The Carcoar Cup

This was another last-minute entry… I entered a week before race day.

Last Saturday, Kelly, Jared and I made the drive to Carcoar. Now, before you ask where Carcoar is…



It’s a long way away.  We left after parkrun on Saturday, and made a few stops along the way in the Blue Mountains and in Blayney for lunch, fuel, and breakfast supplies. We arrived in Carcoar in time to pick up our race numbers from the local courthouse before it closed, and check into our accommodation.


Hanging out in Kurt Fearnley Park.
Hanging out in Kurt Fearnley Park.

Because we were late entrants, the pub was full, so Kel and I were sharing a room at the convent.




The rooms were modest, but probably the cleanest accommodation I have ever stayed in.

There were not too many options for dinner in Carcoar, so we had booked in to the carbo-loading dinner at the pub. After that, we explored the town a little.


Farmer wants a wife...
Farmer wants a wife…

On race day morning, our alarm went off at 5:30am. I was ready to go by 6am. The marathon did not start until 8am. I guess Kel is a little too used to doing triathlons, where you need to get up really early because there is so much gear to sort out before your race.

Ready to go, with 2 hours to go!
Ready to go, with 2 hours to go!

We headed down to the start line at about 7am. Kel was doing the half, so she had to get a ride out to the town of Neville, where the half marathon started.

The start of the Ultramarathon at 7am.
The start of the Ultramarathon at 7am.

Because I still had time on my hands, I went with Jared on a warm up run. Normally I never warm up. (I’m not advising people to not warm up… I just never really do it – not for a marathon – the first 10km is my warm-up!)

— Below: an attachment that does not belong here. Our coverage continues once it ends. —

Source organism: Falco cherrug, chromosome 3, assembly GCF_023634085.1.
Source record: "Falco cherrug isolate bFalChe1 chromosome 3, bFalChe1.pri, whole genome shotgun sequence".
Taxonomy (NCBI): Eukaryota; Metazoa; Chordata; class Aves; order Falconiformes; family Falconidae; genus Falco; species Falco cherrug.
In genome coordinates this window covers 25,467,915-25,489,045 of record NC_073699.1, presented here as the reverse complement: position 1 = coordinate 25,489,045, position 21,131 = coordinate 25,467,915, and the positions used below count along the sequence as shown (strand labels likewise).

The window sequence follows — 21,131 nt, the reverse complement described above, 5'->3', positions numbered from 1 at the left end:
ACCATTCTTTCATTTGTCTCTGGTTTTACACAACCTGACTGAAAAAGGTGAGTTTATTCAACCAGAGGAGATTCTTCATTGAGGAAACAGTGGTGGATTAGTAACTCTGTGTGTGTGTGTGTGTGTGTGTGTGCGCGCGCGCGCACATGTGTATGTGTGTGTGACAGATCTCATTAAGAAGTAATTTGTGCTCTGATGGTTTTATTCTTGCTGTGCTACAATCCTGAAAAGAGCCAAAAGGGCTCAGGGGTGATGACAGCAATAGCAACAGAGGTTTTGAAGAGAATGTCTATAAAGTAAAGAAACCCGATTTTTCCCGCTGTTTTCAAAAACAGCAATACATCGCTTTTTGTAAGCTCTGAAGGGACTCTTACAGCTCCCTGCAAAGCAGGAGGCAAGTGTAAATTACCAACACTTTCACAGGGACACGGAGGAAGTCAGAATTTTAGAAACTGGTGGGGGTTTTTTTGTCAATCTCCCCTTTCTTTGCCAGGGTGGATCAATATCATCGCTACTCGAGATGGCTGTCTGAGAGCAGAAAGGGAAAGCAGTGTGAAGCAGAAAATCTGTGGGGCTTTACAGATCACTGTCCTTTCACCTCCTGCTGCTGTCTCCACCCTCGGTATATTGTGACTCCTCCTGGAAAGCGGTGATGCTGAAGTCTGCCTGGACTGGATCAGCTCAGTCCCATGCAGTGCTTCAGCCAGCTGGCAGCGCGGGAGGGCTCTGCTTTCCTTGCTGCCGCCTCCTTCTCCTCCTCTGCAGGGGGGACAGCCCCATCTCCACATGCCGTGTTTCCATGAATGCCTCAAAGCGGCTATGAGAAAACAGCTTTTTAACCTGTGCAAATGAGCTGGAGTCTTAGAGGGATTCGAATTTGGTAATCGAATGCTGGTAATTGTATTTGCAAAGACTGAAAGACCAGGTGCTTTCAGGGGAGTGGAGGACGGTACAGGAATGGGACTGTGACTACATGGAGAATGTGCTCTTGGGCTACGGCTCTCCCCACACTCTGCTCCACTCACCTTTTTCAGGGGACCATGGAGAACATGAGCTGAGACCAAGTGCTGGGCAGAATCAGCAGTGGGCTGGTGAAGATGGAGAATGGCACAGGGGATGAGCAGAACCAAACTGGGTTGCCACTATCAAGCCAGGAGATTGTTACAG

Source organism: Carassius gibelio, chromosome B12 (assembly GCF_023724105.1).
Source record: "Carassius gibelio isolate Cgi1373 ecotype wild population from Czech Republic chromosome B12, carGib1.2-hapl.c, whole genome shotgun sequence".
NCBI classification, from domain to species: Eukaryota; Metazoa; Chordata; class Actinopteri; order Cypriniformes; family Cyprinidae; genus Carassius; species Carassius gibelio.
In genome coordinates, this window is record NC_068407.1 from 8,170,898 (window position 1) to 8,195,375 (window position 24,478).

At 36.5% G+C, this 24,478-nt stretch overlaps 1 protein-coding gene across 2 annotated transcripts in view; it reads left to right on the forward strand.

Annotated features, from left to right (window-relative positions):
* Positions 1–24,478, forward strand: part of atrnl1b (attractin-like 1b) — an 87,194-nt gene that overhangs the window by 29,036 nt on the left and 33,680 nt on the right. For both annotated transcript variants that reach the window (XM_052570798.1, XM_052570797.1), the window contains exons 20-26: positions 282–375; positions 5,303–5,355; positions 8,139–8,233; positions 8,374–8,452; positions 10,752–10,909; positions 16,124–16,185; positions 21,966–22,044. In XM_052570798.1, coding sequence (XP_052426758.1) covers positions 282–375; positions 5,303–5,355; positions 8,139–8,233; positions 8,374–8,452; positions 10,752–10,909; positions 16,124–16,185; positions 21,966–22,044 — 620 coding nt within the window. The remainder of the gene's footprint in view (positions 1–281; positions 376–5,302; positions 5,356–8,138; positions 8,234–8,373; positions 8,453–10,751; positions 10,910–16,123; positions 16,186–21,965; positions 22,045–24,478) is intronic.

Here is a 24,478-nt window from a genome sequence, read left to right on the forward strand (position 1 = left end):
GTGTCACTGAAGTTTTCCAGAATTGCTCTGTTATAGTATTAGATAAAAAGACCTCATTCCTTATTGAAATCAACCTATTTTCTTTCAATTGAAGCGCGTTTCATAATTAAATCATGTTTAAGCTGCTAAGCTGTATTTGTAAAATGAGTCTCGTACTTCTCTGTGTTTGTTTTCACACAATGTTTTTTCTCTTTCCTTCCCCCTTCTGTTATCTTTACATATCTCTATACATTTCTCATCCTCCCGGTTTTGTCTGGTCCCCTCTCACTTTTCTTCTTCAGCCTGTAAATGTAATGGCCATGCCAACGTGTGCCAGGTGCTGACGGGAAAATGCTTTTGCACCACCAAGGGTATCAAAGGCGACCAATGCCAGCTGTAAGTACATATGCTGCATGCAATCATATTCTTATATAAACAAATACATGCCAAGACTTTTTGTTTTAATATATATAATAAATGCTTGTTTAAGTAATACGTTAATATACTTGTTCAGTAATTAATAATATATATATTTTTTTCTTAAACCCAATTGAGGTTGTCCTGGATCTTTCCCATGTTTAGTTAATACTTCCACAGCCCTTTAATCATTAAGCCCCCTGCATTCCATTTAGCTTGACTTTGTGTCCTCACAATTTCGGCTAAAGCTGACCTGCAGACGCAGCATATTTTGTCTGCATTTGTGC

Start Line.
Start Line.

Just before 8am we were marshalled to the start line, and the race started right on time. We made our way to the end of the Carcoar main street, and then turned right, then left across the bridge, and up the first hill.



I wouldn’t call this a trail race, but it’s not a road marathon either. It is more of an off-road, hilly race. I had packed trail shoes and regular running shoes, and in the end I was glad with my choice of regular shoes.

At the 10km mark, there were 7 or 8 runners waiting at the drink station on the side of the road. It was at this point that I remembered the marathon could also be done as a relay, with 4 runners running between 8-12km each. This was the first changeover point. A runner just ahead of me stopped, and handed over to a new one, who began her leg.


For the first 10-15km, I see-sawed back and forth with another female runner. I’d pass her on the uphill, then she would pass me on the downhill or flat. The first couple of times it happened it was funny, but after awhile it became frustrating. I was trying to run consistently and I felt the constant back and forth was breaking my rhythm. I found myself wishing for some uphills, so I could get a break. I didn’t have long to wait.